While we await further developments, employers should use the opportunity to review their use of NDAs in settlement agreements and employment contracts and ensure that they accord with the latest regulatory guidance from the Solicitors Regulation Authority.
Gender, ethnicity and disability transparency
There remains an increasing trend towards greater transparency on diversity issues, particularly around creating a diverse workforce and issues such as pay and career progression. The third round of gender pay reporting is due in April 2020. While we are still awaiting a response from the government following its consultation on the proposed new statutory obligation for employers to report on their ethnicity pay gap, last year the government introduced a voluntary disability, mental health and wellbeing reporting framework.
Raising awareness of neurodiversity and confidently addressing the challenges raised by neurodivergence is also an increasing priority as employers seek to grow and develop a skilled workforce.
Other existing proposals supporting diversity include:
- the extension of the existing protection for women on maternity providing for them to be offered suitable alternative employment on redundancy in priority to others. This consultation looks at introducing regulations which would extend the protected period in relation to redundancy to cover pregnancy and the period of six months after maternity leave ends;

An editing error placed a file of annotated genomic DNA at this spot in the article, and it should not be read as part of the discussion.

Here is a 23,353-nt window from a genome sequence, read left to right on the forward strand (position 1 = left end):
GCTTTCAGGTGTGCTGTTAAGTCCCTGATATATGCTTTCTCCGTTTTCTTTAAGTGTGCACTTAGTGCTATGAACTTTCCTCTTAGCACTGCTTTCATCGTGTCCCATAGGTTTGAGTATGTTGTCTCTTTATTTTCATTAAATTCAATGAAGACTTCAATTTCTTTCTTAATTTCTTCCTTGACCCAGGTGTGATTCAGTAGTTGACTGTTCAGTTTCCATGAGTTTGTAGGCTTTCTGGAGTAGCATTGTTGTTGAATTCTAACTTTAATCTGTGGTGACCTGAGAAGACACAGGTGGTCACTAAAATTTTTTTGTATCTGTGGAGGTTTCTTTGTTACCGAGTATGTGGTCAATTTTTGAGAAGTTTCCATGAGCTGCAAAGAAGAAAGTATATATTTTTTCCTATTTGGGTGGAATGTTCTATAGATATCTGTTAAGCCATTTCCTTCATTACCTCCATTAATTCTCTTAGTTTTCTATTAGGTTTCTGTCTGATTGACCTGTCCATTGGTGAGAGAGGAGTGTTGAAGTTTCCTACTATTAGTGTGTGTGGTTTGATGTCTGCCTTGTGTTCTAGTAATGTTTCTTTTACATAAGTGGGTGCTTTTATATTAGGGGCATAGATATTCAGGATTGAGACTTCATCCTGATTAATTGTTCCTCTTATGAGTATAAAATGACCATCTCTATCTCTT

- one week’s unpaid leave for carers; and
- the introduction of flexible working for all. More detail may be included in the forthcoming Employment Bill.
Sexual harassment and #metoo
#metoo remains a live issue and we are awaiting the outcome of a recent government consultation which sought views on a number of matters, including introducing a mandatory duty on employers to prevent harassment in the workplace; strengthening and clarifying the law on third party harassment in the workplace; and extending the Employment Tribunal time limits for claims under the Equality Act 2010.
We are expecting the Equality and Human Rights Commission (EHRC) to issue a statutory code of practice. In the meantime, it has published guidance for employers on tackling and dealing with harassment in the workplace.